Q8  Does an operation on a file descriptor affect the already collected
           but not yet reported events?

       A8  You can do two operations on an existing file  descriptor.   Remove
           would  be meaningless for this case.  Modify will re-read available
           I/O.

       Q9  Do I need to continuously read/write a file descriptor until EAGAIN
           when using the EPOLLET flag (edge-triggered behavior) ?

       A9  Receiving  an  event  from epoll_wait(2) should suggest to you that
           such file descriptor is ready for the requested I/O operation.  You
           must  consider  it  ready  until the next (non-blocking) read/write
           yields EAGAIN.  When and how you will use the  file  descriptor  is
           entirely up to you.

           For packet/token-oriented files (e.g., datagram socket, terminal in
           canonical mode), the only way to detect the end of  the  read/write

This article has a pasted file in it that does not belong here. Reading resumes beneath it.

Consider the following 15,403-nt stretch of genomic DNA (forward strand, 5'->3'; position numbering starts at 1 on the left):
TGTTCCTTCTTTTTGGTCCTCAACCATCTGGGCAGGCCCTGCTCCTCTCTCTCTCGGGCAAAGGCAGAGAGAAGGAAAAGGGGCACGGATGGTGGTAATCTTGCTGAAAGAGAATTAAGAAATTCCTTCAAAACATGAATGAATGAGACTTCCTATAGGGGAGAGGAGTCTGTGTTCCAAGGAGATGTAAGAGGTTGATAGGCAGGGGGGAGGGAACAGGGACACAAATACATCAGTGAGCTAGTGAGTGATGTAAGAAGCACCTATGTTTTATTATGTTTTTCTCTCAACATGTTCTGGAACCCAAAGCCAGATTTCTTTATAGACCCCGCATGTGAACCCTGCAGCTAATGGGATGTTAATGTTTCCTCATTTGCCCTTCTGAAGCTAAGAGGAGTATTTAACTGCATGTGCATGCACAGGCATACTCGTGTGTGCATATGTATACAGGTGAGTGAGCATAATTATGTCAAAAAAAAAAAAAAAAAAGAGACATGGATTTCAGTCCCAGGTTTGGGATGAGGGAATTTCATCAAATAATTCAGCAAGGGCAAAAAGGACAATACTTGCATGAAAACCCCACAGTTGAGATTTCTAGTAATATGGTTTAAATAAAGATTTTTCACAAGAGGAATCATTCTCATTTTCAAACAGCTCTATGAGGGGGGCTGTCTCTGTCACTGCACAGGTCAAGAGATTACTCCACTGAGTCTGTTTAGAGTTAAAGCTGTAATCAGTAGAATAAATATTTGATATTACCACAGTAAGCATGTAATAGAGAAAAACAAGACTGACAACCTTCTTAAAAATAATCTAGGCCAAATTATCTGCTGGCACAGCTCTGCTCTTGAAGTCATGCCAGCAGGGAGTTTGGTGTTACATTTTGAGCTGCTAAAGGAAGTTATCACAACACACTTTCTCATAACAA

I/O space is to continue to read/write until EAGAIN.

           For  stream-oriented  files  (e.g., pipe, FIFO, stream socket), the
           condition that the read/write I/O space is exhausted  can  also  be
           detected  by checking the amount of data read from / written to the
           target file descriptor.  For example, if you call read(2) by asking
           to read a certain amount of data and read(2) returns a lower number
           of bytes, you can be sure of having exhausted the  read  I/O  space
           for  the  file  descriptor.   The  same  is true when writing using
           write(2).  (Avoid this latter technique  if  you  cannot  guarantee
           that  the  monitored file descriptor always refers to a stream-ori-
           ented file.)

   Possible Pitfalls and Ways to Avoid Them